Background and Purpose - To compare the predictive power of self-measured home blood pressure (HBP) and casual blood pressure (CBP) for stroke risk in relation to the Joint National Committee 7 (JNC-7) classification. Methods - HBP and CBP measurements were taken in 1702 subjects (≥40 years) without a history of stroke, who were followed up for an average of 11 years. Subjects were classified into 4 groups on the basis of either HBP or CBP, according to the JNC-7 criteria: group 1 (HBP <115/75 mm Hg; CBP <120/80 mm Hg); group 2(115/75≤HBP<135/ 85 mm Hg; 120/80≤CBP<140/90 mm Hg); group 3 (135/85≤HBP<150/95 mm Hg; 140/90≤CBP<160/100 mm Hg); and group 4 (HBP≥150/95 mm Hg; CBP ≥160/100 mm Hg). Groups 2, 3, and 4 were further divided into 2 subgroups (a and b): those without and with cardiovascular disease risks, respectively. The risk of the first stroke in these groups was examined by the Cox hazards model adjusted for age and sex. Results - The stroke risk in groups 3b and 4b (defined by HBP and CBP) was 2 to 5 x higher than that in group 1 with significant differences. The risk in groups 2a, 3a, and even 4a was not significantly different from that in group 1 by the CBP-based classification, but the risk in group 4a was significantly higher than that in group 1 by the HBP-based classification, which also showed a stepwise increase in risk from groups 2a to 4a. Conclusions - The JNC-7 classification had a stronger predictive power using HBP-based classification compared with CBP-based classification, suggesting the usefulness of HBP in the management of hypertension.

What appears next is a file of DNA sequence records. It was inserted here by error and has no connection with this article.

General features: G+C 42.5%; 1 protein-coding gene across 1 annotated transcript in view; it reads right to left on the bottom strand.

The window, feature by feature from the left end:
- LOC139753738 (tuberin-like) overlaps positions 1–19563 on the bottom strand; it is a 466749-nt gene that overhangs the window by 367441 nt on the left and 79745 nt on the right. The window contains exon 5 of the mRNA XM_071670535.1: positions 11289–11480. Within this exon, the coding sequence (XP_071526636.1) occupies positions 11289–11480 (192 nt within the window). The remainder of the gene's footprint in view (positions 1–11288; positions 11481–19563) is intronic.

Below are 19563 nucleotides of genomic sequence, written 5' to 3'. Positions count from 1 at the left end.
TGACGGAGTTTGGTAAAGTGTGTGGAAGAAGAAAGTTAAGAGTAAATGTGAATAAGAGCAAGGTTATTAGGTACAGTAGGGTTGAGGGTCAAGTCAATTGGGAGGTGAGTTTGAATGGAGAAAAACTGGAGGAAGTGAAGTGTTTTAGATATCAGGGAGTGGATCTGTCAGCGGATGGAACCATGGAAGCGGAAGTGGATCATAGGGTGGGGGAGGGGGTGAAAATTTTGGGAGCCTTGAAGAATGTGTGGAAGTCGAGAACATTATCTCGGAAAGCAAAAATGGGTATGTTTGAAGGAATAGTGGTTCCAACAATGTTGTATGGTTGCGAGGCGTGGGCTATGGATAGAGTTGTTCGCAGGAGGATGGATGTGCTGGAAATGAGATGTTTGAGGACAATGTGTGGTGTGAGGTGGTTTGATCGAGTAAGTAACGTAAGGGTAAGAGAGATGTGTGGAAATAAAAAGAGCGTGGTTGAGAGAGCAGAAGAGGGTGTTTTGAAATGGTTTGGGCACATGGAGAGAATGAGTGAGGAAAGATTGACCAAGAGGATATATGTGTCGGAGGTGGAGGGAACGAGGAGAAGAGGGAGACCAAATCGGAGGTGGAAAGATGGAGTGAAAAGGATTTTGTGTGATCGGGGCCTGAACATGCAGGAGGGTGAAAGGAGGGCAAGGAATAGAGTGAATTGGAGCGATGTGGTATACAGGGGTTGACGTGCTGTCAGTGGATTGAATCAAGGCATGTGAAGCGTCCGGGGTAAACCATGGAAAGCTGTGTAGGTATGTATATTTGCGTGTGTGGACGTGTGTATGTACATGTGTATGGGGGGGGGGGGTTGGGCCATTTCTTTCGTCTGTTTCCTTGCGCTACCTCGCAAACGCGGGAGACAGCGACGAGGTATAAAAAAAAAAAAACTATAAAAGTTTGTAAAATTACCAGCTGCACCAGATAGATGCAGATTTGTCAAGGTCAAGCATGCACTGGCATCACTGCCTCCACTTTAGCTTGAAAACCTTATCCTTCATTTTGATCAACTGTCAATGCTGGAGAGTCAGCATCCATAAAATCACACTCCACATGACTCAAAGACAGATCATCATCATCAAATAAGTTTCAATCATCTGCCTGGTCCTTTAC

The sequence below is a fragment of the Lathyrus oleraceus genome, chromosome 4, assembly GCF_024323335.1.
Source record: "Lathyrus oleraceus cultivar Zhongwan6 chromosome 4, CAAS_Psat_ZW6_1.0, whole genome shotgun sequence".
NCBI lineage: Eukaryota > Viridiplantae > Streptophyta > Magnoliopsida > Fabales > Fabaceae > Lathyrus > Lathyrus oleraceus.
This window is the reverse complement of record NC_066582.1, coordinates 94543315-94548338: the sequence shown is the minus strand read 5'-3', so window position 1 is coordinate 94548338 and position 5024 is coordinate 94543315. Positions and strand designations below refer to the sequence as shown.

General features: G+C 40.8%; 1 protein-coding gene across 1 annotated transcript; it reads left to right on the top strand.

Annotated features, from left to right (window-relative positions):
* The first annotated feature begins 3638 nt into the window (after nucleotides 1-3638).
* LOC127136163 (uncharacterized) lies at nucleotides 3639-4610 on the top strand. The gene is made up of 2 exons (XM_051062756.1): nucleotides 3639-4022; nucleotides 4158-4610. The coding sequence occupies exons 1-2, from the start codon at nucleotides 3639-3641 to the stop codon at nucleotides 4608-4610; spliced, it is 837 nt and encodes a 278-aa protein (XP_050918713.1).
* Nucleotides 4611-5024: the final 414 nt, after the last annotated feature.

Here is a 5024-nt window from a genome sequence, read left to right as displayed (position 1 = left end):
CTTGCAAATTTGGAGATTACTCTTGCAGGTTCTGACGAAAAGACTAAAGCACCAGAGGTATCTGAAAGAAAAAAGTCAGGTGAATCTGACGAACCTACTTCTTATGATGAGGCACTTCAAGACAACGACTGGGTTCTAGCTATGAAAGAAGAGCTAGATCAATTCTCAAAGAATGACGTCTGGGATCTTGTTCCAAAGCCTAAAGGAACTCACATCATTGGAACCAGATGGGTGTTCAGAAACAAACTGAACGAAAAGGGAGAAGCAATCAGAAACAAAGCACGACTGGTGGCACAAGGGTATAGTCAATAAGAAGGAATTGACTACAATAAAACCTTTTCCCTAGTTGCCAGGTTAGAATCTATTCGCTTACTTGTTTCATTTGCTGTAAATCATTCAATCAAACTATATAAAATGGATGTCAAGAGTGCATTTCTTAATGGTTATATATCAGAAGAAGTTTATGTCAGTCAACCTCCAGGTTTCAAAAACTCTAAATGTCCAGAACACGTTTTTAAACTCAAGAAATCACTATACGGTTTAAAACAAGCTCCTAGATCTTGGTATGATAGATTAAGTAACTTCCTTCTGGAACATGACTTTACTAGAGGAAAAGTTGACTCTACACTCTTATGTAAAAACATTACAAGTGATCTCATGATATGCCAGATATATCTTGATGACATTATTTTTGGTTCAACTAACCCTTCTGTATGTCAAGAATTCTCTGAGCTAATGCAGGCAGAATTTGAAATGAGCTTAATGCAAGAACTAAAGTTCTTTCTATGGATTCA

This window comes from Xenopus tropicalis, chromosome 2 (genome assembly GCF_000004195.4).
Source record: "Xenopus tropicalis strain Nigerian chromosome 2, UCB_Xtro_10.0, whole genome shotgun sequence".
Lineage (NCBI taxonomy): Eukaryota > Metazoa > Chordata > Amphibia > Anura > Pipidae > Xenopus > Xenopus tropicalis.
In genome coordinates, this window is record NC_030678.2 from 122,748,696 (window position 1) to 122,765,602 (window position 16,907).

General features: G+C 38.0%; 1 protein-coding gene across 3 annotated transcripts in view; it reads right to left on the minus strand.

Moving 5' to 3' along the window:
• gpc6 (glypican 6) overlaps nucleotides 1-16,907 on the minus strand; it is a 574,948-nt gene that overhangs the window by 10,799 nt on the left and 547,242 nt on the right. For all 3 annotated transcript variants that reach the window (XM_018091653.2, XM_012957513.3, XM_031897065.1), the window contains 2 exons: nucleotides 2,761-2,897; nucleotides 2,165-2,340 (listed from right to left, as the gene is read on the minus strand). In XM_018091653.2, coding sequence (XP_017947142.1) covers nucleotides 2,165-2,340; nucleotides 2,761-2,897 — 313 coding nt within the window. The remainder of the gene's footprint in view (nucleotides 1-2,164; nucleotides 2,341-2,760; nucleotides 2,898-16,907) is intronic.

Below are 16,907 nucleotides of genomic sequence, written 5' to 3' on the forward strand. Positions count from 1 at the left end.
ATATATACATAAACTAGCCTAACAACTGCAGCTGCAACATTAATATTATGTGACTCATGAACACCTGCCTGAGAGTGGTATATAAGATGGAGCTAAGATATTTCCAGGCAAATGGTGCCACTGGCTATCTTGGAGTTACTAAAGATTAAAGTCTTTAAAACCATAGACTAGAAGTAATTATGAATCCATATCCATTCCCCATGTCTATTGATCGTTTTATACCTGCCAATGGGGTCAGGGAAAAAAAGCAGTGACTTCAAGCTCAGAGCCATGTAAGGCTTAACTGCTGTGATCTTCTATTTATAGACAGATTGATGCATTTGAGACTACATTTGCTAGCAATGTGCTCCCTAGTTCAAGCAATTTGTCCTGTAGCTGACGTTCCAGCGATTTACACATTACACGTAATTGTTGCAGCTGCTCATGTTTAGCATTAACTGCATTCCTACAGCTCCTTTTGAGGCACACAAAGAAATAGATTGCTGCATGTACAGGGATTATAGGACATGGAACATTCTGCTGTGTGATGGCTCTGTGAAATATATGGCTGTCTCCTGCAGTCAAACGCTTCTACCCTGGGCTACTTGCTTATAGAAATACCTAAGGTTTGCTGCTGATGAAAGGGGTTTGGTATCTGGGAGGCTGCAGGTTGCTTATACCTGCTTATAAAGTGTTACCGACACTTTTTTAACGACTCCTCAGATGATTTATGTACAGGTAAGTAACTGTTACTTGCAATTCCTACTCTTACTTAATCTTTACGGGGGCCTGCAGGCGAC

|出版ステータス||Published - 2004 10月|
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